At one time, each of Connecticut’s 12 community colleges ran its own financial aid office by its own rules. Ten years later, the Connecticut Community College System has doubled the number of students. Now all 12 colleges use FAFSA alone to determine eligibility. All use the same “satisfactory academic progress” requirement for students who receive aid and those who don’t. Simplifying eligibility rules and centralizing some functions freed financial aid staffers to focus on helping students instead of pushing paper, Marc Herzog, the former chancellor, told the College Board. Centralizing administrative and technical responsibilities saved $2 million and improved efficiency.
Other ways community colleges can help students access financial aid and use it wisely:
- Reach out to students. The aim is to “assertively communicate,” says Judith Scott-Clayton of the Community College Research Center. “There’s an assumption that if the information is online, students have it, but they may not know to look for it.”
- Simplify the formula for eligibility. This is so important because few colleges have enough people to provide one-on-one counseling, Scott-Clayton says.
- Be available to students. As Debbie Cochrane of The Institute for College Access and Success (TICAS) points out, “Many colleges don’t make it easy to get answers.” The financial aid office can’t run on a 9-to-5 schedule. Too many students are only on campus at night.
- Don’t wait for students to ask about FAFSA. “The Financial Aid Challenge,” a College Board report, suggests that schools make filling out the form a normal part of the enrollment process. (Note: It can’t be required because undocumented students, previous loan defaulters, and those convicted of drug crimes aren’t eligible.) Several states have launched campaigns to publicize financial aid options. The College Board cites California’s “I Can Afford College” campaign and the College Foundation of North Carolina, which increased the FAFSA filing rate by more than 50 percent. Tennessee and Arkansas publicize college aid through the state lottery, which is used to fund scholarships. Applicants are required to fill out FAFSA.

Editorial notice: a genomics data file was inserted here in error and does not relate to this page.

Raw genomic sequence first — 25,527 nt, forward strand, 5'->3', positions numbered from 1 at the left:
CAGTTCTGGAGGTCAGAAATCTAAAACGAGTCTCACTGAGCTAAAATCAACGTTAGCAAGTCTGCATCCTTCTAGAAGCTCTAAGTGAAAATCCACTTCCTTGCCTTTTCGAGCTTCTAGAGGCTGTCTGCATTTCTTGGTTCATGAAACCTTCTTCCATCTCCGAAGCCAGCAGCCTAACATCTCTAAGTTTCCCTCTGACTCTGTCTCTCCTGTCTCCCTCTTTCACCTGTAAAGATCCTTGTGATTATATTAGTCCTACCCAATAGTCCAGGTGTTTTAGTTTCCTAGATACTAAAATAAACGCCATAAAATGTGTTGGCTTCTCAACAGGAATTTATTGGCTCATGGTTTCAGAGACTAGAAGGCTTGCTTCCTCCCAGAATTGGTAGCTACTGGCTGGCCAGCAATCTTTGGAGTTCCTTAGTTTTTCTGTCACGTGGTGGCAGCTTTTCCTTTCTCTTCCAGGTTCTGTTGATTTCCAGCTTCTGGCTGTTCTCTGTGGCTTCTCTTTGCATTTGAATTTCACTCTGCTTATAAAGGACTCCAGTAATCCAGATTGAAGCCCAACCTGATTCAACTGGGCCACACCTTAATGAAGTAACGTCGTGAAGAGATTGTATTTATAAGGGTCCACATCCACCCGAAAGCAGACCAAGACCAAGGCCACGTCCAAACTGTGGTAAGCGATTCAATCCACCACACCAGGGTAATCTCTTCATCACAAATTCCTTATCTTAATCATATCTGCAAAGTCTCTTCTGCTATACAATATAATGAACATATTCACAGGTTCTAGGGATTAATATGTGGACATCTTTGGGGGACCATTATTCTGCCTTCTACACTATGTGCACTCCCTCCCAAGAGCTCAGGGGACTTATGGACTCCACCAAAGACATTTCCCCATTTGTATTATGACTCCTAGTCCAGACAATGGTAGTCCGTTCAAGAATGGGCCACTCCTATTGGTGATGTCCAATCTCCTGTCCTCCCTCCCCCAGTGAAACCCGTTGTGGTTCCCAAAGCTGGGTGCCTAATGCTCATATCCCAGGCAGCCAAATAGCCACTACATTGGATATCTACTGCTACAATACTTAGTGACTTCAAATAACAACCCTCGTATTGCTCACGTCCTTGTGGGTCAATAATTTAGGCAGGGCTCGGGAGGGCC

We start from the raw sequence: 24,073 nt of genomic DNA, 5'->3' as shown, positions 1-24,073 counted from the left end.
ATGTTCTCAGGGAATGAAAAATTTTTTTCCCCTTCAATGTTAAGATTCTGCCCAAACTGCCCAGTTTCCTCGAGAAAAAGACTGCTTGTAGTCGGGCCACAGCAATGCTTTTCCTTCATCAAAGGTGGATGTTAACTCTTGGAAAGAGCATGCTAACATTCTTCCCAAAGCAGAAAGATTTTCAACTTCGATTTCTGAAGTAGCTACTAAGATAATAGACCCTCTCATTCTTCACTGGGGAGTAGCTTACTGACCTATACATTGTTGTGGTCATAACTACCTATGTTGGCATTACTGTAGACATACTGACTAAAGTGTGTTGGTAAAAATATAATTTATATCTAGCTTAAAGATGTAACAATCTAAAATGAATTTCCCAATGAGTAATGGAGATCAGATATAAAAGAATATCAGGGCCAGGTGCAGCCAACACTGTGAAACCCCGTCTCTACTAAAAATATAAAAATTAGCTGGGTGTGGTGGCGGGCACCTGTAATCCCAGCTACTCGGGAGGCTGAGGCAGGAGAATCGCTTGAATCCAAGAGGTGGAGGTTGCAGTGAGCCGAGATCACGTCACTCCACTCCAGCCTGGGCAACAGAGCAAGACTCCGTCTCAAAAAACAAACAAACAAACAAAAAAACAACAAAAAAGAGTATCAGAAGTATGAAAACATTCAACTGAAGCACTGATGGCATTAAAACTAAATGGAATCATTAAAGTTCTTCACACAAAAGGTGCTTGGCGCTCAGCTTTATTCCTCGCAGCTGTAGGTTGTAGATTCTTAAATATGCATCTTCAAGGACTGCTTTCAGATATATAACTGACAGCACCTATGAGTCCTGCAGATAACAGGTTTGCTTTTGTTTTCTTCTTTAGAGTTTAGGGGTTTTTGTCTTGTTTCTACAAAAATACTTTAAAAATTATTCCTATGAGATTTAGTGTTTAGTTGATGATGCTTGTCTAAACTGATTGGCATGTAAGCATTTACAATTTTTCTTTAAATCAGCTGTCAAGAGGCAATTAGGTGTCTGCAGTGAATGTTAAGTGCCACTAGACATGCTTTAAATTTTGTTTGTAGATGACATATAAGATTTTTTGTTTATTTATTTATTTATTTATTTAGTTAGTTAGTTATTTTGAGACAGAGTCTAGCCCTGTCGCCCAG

- Participate in the federal loan program. Without access to these funds, some students will turn to high-cost private loans.
- Tell students how much they could get in Pell Grants and loans. At some colleges, financial aid staffers encourage full-time enrollment by telling students how much aid they could get if they take more courses, Cochrane says. Northern Virginia Community College goes even further, offering scholarship assistance to select at-risk students who enroll full time and remain in good academic standing.
- Work with community groups to reach out to prospective students. For example, College Goal Sunday mobilizes volunteers to hold one-day financial aid workshops that include FAFSA help. In immigrant neighborhoods, some students and parents are reluctant to fill out government forms. Community groups can help break down barriers. To reach out to Spanish-speaking parents, Pierce College in Los Angeles collaborated with California’s “I Can Afford College” campaign to provide bilingual workshops, Spanish-language materials, and messages on Spanish media. Community colleges in five states have partnered with Single Stop USA, which helps low-income students obtain food stamps, health insurance, child care subsidies, and earned income tax credits and provides legal and financial counseling. Coordinating with local high school counselors to provide information to students on college affordability and aid, as the College Board suggests, can prevent a last-minute rush at the financial aid office.
- Create a one-stop shop. Miami Dade College has opened Single Stop offices on two campuses and is opening a third. “We are able, in essence, to provide students with expanded financial aid to stay in college and complete their degrees,” President Eduardo Padrón has said.
- Teach financial literacy to students. At Tidewater Community College (Va.), students who want federal loans must fill out a current budget and a post-college budget that includes their expected salary (using links to online pay information), living expenses, and the loan payment. “Students increasingly are turning to financial aid to help meet rising college costs,” even at community colleges, says Deborah DiCroce, Tidewater’s president. “We want them to understand it’s an investment in their future and take it seriously.” The plan started this fall and feedback has been positive. Some students say they’re borrowing less. Others are surprised to see how much or how little they’re likely to earn for different courses of study. DiCroce hopes students will be motivated to complete a certificate or degree, as the money has to be repaid no matter what.
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